New Rules relating to Entitlement to File an Application Coming into Force on October 1, 2010

Catherine Lemay - March 2010

Proposed amendments to the Canadian Patent Rules are moving forward as anticipated (see September 2009 newsletter). The amendments were published in Part II of the Canada Gazette on December 9, 2009 and are scheduled to come into force on October 1, 2010.

 

The anticipated amendments are aimed at improving legal certainty, simplifying processes, and ultimately reducing administrative burdens in patent prosecution. Although the majority of the proposed amendments appear to be house-keeping in nature, one substantive change will affect the requirements for completing a Canadian patent application and specifically, the requirement to establish entitlement to file an application.

 

Requirement to File “Declarations of Entitlement” Removed<s/trong>

 

When the proposed changes take effect on October 1, 2010, an applicant will no longer, for the purposes of “completing an application”, be required to file a “Declaration of Entitlement”. Instead, the newly proposed rules state that if the inventor is the applicant, the application must simply contain a statement to that effect. When the applicant is not the inventor, the application must contain a declaration that the applicant is the “legal representative” of the inventor(s) or, in the case of PCT national phase applications, either a declaration that the applicant is the “legal representative” or a declaration in accordance with Rule 4.17 of the Regulations under the PCT. A “legal representative” of the inventor should include the owner of the rights to the invention, but may, as defined in section 2 of the Patent Act include “heirs, executors, administrators, guardians, curators, tutors, assigns and all other persons claiming through or under applicants for patents and patentees of inventions”.

 

The statement that the applicant is the inventor or the declaration that the applicant is the “legal representative” will also no longer be required to “complete” an application. Thus, there will be no prescribed timeline for providing the information to the Canadian Patent Office. Instead, applicants that do not comply with the requirements at the time of filing an application, will be requisitioned by the Commissioner of Patents to do so before the later of 3 months following the date of the requisition and 12 months after the filing date of the application.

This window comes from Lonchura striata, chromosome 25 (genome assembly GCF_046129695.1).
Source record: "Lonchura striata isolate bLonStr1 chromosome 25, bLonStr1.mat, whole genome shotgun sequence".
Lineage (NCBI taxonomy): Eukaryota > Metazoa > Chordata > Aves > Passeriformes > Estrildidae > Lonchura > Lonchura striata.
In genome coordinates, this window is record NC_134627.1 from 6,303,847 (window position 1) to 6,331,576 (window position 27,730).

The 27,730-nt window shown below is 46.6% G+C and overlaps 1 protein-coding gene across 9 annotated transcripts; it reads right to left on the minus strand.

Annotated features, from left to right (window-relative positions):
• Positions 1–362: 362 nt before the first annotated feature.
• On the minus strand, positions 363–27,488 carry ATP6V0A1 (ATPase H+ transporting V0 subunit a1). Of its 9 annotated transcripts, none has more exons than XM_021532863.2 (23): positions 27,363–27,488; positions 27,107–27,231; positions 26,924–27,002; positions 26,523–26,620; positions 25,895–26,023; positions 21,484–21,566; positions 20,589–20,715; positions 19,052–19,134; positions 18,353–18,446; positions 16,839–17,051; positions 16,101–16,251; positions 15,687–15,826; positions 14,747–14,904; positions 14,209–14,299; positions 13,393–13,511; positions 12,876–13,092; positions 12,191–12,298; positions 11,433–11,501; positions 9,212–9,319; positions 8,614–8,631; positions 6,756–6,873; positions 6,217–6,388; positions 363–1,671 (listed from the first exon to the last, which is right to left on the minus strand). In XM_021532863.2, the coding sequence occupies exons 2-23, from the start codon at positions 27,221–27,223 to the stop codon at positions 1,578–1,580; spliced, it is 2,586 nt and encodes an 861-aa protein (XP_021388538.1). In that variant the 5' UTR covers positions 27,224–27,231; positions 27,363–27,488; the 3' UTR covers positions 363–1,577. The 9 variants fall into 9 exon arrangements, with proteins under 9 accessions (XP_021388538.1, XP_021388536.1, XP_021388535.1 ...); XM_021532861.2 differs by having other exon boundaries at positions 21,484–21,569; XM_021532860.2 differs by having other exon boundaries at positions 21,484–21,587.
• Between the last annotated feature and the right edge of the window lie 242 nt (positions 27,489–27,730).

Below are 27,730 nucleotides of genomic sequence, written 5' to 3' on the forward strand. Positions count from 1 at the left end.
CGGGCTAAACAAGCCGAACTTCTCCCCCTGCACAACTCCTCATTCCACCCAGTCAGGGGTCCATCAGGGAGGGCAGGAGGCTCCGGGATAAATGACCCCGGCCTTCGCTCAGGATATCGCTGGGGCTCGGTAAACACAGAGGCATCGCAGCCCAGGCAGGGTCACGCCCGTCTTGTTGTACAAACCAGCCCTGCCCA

The new rules will come into force on October 1, 2010; however, transitional provisions do provide applicants filing directly into Canada (i.e. non PCT national phase applicants) the option of substituting the current requirement of filing a Declaration of Entitlement with the new requirements explained above. Furthermore, applicants filing applications into Canada on or after April 1, 2010 and having difficulties gathering the necessary information/documentation to prepare a declaration of entitlement, may wish to consider withholding from filing a Declaration of Entitlement as it is unlikely that they would have a final deadline to file a declaration of entitlement in advance of October 1, 2010. The same is true of applications entering the national phase on or after April 1, 2010.

 

Registration of Assignments

 

Although the new rules do not require the registration of assignments for “completing” an application or evidencing an applicant’s entitlement to file the application, the Canadian Patent Act suggests that assignments should be registered. Accordingly, applicants should record at the Canadian Patent Office all chain of title documents from the inventor(s) to the applicant, as well as any other changes in ownership (e.g. assignments, mergers, name changes, etc.) as soon as possible and, preferably, no later than at the time of payment of the final issue fee in order to ensure that the patent grants in the proper name and to minimize any issues that may arise with regard to subsequent transfers of title and with regard to a patentee’s rights in cases of enforcement.

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DR. KAY PALMER

Patent Agent


Kay drafts and prosecutes patents in the fields of biochemical, pharmaceutical and molecular biology.
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